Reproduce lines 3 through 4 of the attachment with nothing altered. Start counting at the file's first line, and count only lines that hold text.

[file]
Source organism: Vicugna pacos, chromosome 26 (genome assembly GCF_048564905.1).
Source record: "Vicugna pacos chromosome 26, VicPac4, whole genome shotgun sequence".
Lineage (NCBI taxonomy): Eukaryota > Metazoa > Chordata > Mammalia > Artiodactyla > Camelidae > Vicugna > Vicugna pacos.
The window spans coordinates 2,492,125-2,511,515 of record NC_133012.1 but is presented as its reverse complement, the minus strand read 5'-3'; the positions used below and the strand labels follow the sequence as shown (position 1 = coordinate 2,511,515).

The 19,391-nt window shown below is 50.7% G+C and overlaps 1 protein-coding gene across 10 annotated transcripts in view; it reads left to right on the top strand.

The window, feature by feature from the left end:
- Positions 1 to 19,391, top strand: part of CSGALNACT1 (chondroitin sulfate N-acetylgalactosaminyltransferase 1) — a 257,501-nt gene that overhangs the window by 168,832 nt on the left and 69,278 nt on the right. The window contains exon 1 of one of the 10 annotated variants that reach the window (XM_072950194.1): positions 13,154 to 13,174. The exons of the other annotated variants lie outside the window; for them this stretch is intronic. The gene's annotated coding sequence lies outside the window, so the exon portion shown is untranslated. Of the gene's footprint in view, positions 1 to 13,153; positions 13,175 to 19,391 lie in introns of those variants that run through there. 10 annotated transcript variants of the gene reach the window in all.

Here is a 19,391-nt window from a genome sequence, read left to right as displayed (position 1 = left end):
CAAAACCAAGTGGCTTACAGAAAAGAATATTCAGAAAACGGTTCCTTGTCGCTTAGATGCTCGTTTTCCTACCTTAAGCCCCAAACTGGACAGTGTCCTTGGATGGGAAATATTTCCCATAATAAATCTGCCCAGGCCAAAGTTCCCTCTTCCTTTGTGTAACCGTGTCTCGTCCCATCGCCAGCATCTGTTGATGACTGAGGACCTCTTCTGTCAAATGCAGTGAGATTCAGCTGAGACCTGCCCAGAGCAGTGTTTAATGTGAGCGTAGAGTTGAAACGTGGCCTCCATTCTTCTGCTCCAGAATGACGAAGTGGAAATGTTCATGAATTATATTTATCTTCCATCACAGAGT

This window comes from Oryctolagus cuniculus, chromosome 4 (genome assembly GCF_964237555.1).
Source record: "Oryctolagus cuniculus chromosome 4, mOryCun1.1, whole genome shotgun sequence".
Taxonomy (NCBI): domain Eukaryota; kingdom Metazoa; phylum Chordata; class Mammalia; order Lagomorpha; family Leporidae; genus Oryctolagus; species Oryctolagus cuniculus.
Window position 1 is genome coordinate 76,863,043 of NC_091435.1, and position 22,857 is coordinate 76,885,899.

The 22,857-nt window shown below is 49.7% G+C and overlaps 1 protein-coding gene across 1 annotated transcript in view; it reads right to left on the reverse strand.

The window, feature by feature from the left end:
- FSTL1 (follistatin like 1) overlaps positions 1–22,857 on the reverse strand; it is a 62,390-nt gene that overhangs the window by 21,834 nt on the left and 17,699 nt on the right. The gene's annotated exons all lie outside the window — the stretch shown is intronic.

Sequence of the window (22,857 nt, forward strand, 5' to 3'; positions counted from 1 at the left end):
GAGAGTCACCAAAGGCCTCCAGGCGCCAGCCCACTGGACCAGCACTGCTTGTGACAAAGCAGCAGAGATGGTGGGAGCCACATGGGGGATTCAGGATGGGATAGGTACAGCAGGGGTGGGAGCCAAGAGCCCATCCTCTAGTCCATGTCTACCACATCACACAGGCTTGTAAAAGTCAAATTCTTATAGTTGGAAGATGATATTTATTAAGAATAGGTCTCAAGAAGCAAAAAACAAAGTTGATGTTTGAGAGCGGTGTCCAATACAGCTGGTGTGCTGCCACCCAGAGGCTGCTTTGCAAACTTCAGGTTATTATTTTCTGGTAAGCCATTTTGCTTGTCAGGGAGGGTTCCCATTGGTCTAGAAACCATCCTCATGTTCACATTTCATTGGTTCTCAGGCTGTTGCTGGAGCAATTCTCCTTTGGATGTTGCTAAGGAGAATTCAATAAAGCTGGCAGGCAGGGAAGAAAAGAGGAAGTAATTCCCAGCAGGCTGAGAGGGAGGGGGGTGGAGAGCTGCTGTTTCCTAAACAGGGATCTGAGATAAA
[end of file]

Lineage (NCBI taxonomy): Eukaryota > Metazoa > Chordata > Mammalia > Artiodactyla > Camelidae > Vicugna > Vicugna pacos.
The window spans coordinates 2,492,125-2,511,515 of record NC_133012.1 but is presented as its reverse complement, the minus strand read 5'-3'; the positions used below and the strand labels follow the sequence as shown (position 1 = coordinate 2,511,515).